For this article, you may consider getting your bible, a notebook and pen because Dr. Tom Hicks walks us through Scripture and the teachings of Christ on forgiveness and reconciliation. But first, I’d like to introduce you to Tom – Tom serves as the Senior Pastor of First Baptist Church of Clinton, LA. He’s married to Joy, and they have four children: Sophie, Karlie, Rebekah, and David. He received his MDiv and PhD degrees from The Southern Baptist Theological Seminary with a major in Church History, emphasis on Baptists, and with a minor in Systematic Theology. Tom is the author of The Doctrine of Justification in the Theologies of Richard Baxter and Benjamin Keach (PhD diss, SBTS). He serves on the board of directors for Covenant Baptist Theological Seminary and is an adjunct professor of historical theology for the Institute of Reformed Baptist Studies. He is also a regular teaching author with many articles published with Founders.org.
Here is his article on “When Does Forgiveness Not Lead to Reconciliation?”
Forgiveness is at the heart of the Christian faith. Christ died to forgive our sins and to reconcile us to God. And Jesus taught that His disciples must forgive those who sin against them. He said, “if you do not forgive others their trespasses, neither will your Father forgive your trespasses” (Matt 6:15). Forgiveness is not an option for believers. Jesus said, “And whenever you stand praying, forgive, if you have anything against anyone, so that your Father also who is in heaven may forgive you your trespasses” (Mk 11:25). Christians must forgive because they have been forgiven (Matt 18:21-25).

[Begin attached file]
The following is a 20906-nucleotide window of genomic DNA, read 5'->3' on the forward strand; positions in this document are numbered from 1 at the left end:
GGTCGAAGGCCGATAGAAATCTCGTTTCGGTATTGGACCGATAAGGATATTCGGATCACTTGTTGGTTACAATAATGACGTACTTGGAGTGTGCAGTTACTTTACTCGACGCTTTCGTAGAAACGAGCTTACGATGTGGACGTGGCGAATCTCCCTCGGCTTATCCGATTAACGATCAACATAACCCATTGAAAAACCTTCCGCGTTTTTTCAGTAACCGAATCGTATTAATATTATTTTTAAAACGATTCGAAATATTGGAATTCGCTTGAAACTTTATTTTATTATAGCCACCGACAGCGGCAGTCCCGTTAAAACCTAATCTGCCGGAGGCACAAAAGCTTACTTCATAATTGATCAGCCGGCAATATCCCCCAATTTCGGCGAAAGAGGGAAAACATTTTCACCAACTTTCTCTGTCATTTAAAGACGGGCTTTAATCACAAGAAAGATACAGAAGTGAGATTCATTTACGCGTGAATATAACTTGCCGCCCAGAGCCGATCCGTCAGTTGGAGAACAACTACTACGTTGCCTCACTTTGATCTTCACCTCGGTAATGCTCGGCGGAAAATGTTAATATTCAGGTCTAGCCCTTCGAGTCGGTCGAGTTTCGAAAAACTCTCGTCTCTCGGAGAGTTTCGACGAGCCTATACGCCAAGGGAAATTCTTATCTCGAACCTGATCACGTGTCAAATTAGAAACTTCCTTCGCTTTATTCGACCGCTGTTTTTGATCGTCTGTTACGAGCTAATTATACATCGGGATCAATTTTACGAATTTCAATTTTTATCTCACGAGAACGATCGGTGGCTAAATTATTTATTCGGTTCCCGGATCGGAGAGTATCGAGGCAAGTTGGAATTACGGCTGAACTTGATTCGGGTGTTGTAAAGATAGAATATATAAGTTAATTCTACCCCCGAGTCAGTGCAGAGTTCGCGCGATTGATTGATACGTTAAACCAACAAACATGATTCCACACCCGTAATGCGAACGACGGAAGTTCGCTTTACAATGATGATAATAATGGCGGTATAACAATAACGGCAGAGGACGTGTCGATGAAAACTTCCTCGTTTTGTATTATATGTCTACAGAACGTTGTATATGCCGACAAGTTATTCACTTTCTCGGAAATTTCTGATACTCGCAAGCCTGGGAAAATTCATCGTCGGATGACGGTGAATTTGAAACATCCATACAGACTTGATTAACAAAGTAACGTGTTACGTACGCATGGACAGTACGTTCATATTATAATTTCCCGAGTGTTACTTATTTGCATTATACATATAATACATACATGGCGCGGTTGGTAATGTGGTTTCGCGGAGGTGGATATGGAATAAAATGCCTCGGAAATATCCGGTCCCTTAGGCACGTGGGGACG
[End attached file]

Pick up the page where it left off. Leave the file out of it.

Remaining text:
But there is a difference between forgiving a person and reconciling your relationship with that person. Forgiveness is something Christ requires of you, no matter what the other person does. Forgiveness means that you sincerely, from the heart, cancel the other person’s debt against you personally. It involves repenting of any sinful anger and refusing to harbor bitterness against the person who has sinned against you. Forgiving means you promise to let go of the personal aspect of the offense and refuse to obsess over it.
To be clear, forgiving another person does not mean you release them from church discipline or criminal penalties. In some cases, faithfulness means that you have to personally forgive those who have sinned against you, even while filing charges against them for church discipline and seeking a legal penalty. If you’ve forgiven someone, then pursuing discipline and justice isn’t vindictive or vengeful. It’s done from a heart of love to Christ, love to the sinner, and love for others.
Forgiveness means that you sincerely, from the heart, cancel the other person’s debt against you personally.
While Christians must unilaterally extend forgiveness, it’s impossible to reconcile a relationship faithfully without mutual promises. Forgiveness is a unilateral promise, but reconciliation involves bilateral promises. In order for a relationship to be reconciled, not only must the offended party make the promises of forgiveness, but the offending party must repent of sin, promise to continue in repentance, and bear fruit in keeping with their professed repentance (Matt 3:8).
Within the church, (the family of God), reconciliation means that you are willing to accept the offending party as a brother or sister in Christ and to commune with them. It also means that you are open to growing in your trust of this person over time, as they continue to walk faithfully in Christ, but it does not necessarily mean that you should receive them as a close companion, or that they should be restored to their former relationship with you. Christian reconciliation does not immediately imply that all trust is restored. It means that you receive them as a brother or sister in Christ.
So, when does forgiveness not lead to reconciliation?
1. When the sinning party clearly does not repent.